Why Pinterest is losing interest

Part 1 in a series. This article will walkthrough the painful experiences pinners go through and why they eventually abandon Pinterest.

I think Pinterest is nothing less than amazing for finding inspiration or just plainly browsing content, but I am afraid one day the website and application may die from a slow and painful death.

I’ve always been a great fan of beautifully designed apps and Pinterest is nothing short of beautiful. I’m a proud techie/nerd who loves to discuss UI/UX with my friends at the dinner table. I often rave how cool Pinterest is to my friends, but they never really felt the same way I felt.

I definitely have noticed the past year that the Pinterest hype has died down. Let’s find out why.

Objective

Identify and address pain points and key issues on Pinterest application.

Test Parameters

  • What: Pinterest Application
  • Who: Rohit Tigga (20 yr old college student male @ UC Davis) and Mary Pham (19 yr old college student female @ UC Davis)

Meet the Users

Meet Mary

Mary uses Pinterest to curate lists for recipes, workouts, fashion, and food.

“I usually use Pinterest when I want to find something new, like a food recipe, workout routine, new outfit, or cute dog photos to keep me happy when I’m down.”

Meet Me (Rohit Tigga)

Unlike most male users or people in general, I love fashion and anything that is cute. But I typically use Pinterest for design inspiration, checking out cool outfits, and motivational quotes to keep me wise and going during tough times.

Test Tasks

  1. Open the Pinterest App
  2. View pins(s) and interesting content
  3. Identify faults and negative experiences

Tasks were based off our natural behavior and use case for Pinterest — to discover and save creative ideas for projects and interests.

What We Discovered

We eventually both agreed that the act of simply using the app is both well designed, intuitive, and sensible.

But we agreed that we couldn’t find new content for our projects and interests ANYMORE.

Hurried to validate our assumptions, we messaged a couple of our friends who were Pinterest users.

My friend and ex-Pinner, Kevin Hong, said:

I probably could include at least fit 6 more similar messages.

Key Findings

Issue #1: Main Feed is full of irrelevant and non-personalized content

Opening the Pinterest website or mobile application is not what it used to be. It use to be fresh and fun to use, but now it’s bloated with random and stuff that is “picked for you”.

I think Emma Watson is an inspiration to women worldwide and she is a fabulous actor, but what in God’s name is she doing in my main feed?
Also in regards to the green circled (Barn2Door), as a user, I understand that free services come with a cost and in this case, Pinterest needs advertising revenue, but it would be better for both of us if it were relevant for me. I’m not sure when I told Pinterest I’m interested in smoked salmon or if my browsing history indicated that.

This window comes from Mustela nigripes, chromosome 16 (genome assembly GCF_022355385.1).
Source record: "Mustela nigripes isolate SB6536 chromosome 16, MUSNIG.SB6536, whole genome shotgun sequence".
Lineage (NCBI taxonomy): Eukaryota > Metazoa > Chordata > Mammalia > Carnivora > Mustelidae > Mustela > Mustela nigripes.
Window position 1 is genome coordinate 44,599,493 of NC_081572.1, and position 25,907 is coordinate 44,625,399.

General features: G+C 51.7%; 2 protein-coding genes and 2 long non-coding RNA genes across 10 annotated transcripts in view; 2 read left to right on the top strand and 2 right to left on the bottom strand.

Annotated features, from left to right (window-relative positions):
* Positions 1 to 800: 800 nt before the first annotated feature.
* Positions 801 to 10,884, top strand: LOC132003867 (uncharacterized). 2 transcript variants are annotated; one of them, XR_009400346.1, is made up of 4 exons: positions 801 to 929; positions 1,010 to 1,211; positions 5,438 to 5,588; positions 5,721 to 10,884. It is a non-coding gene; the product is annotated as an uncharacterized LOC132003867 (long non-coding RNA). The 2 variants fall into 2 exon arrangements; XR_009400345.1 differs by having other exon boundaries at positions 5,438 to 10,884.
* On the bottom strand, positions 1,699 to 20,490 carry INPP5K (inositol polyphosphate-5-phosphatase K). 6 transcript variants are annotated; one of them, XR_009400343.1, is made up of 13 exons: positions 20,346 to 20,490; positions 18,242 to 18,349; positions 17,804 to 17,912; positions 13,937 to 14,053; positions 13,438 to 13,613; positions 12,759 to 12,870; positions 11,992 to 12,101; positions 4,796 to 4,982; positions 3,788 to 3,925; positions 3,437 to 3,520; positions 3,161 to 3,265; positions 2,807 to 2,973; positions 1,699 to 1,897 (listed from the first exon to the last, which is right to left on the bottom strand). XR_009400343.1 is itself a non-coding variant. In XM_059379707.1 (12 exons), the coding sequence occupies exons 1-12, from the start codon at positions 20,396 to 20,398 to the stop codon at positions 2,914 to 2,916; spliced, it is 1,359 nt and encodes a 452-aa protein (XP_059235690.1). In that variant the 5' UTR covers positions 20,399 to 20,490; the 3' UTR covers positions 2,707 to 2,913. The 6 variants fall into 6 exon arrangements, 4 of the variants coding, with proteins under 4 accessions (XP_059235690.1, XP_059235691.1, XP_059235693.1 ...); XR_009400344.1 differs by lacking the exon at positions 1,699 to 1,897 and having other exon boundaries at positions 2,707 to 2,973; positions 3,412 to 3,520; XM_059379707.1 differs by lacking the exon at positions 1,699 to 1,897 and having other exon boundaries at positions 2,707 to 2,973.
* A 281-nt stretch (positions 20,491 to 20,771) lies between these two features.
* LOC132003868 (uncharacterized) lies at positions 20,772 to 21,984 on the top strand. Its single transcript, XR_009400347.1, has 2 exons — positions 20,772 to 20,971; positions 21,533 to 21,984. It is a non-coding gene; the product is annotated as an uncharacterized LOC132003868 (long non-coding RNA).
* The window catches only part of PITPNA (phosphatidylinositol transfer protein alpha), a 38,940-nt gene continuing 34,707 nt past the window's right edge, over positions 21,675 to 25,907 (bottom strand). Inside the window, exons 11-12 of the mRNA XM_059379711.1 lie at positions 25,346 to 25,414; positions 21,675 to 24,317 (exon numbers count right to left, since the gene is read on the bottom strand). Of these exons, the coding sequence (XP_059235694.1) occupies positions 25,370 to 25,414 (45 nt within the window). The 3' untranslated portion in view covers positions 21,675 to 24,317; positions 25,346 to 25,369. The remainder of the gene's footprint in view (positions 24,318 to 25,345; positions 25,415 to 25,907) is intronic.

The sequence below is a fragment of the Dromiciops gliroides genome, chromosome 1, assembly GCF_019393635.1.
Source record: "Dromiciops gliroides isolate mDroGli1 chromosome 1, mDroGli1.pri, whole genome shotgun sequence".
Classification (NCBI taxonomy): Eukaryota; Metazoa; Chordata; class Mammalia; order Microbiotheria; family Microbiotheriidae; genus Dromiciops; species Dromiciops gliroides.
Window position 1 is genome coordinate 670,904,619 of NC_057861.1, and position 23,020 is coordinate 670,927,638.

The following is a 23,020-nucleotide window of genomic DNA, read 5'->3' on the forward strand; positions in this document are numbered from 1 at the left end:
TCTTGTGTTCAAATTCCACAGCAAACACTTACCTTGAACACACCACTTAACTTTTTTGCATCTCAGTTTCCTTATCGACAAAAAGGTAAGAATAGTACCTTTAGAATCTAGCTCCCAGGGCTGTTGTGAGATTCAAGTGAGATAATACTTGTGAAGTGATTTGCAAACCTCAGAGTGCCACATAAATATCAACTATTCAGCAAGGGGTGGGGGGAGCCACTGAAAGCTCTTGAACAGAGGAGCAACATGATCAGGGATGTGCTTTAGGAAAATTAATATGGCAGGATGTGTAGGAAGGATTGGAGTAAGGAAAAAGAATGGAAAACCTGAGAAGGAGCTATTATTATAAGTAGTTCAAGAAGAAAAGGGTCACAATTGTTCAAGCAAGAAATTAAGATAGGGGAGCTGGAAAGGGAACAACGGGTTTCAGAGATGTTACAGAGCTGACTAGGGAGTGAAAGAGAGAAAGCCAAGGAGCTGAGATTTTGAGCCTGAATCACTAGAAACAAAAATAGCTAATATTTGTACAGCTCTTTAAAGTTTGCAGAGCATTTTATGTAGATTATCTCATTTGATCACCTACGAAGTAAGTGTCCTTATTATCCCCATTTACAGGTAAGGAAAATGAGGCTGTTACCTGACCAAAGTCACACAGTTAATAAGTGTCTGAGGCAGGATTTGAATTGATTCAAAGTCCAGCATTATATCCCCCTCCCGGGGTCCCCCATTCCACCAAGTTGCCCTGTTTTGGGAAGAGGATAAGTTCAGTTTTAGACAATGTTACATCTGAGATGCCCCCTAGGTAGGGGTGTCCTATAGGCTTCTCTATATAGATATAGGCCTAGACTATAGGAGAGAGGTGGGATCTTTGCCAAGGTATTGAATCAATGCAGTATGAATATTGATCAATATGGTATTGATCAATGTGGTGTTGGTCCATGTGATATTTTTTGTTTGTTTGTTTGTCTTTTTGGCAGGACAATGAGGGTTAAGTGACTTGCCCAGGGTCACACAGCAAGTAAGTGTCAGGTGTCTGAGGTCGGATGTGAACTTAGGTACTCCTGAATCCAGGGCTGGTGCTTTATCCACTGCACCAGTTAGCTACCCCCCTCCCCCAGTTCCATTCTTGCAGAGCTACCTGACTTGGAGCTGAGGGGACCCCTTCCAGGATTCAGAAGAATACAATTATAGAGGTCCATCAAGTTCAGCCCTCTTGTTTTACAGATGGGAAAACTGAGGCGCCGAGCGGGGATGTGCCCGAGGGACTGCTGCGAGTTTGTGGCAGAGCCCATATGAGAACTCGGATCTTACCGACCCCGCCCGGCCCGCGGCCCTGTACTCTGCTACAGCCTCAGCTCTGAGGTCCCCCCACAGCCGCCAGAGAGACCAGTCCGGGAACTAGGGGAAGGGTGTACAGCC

If Pinterest wants to stay relevant for users, their contents needs to BE relevant.

Design Suggestions

  1. Create an easy and comprehensive way to use to actively manage their personalized content. This reinforces that the user is in the driver’s seat and has full control over what they will view in their feed. What is shown below is not enough.

Is this all I get?

After a quick google search for making Pinterest more personalized (by the way, if you have to Google how to do something that’s bad UI/UX), I found out a blog post all the way from 2013 to help me make my feed more personal. But what was more important is that I found out in the comments is that many pinners felt the same way I did.

I’ll let the comments speak for themselves. 😓

2. Having a premium account for users who don’t want to experience pins that aren’t advertisements, “picked for you”, or suggestions. This is similar to how Spotify allows users to pay for premium accounts to be ad-free.

I already found one user who is willing to pay.

If I worked in Business Development or Customer Satisfaction at Pinterest, I would contact every one of these users to apologize about their negative experiences and find out if a $10 month premium account would be a viable solution.

3. Ability to update and follow new topics

In order the find out how to update topics, I had to do a quick google search, but I was disappointed to find out that I couldn’t follow new topics.

I’m a 20 year old male. My interests may change a lot as the year progresses. There should be no reason why I shouldn’t be able to add and follow new topics as my interests become bigger or change.

This doesn’t cut it:

And that’s all that we have time for in part 1.

Like the article? Stay tuned for part 2!

*I don’t work for or represent Pinterest. I’m just a college student @ UC Davis who is a hybrid designer/developer. I 😍 design. Ping me at rrtigga@ucdavis.edu if you want to hear more about my thoughts, chat, or have any more design challenges for me. 😁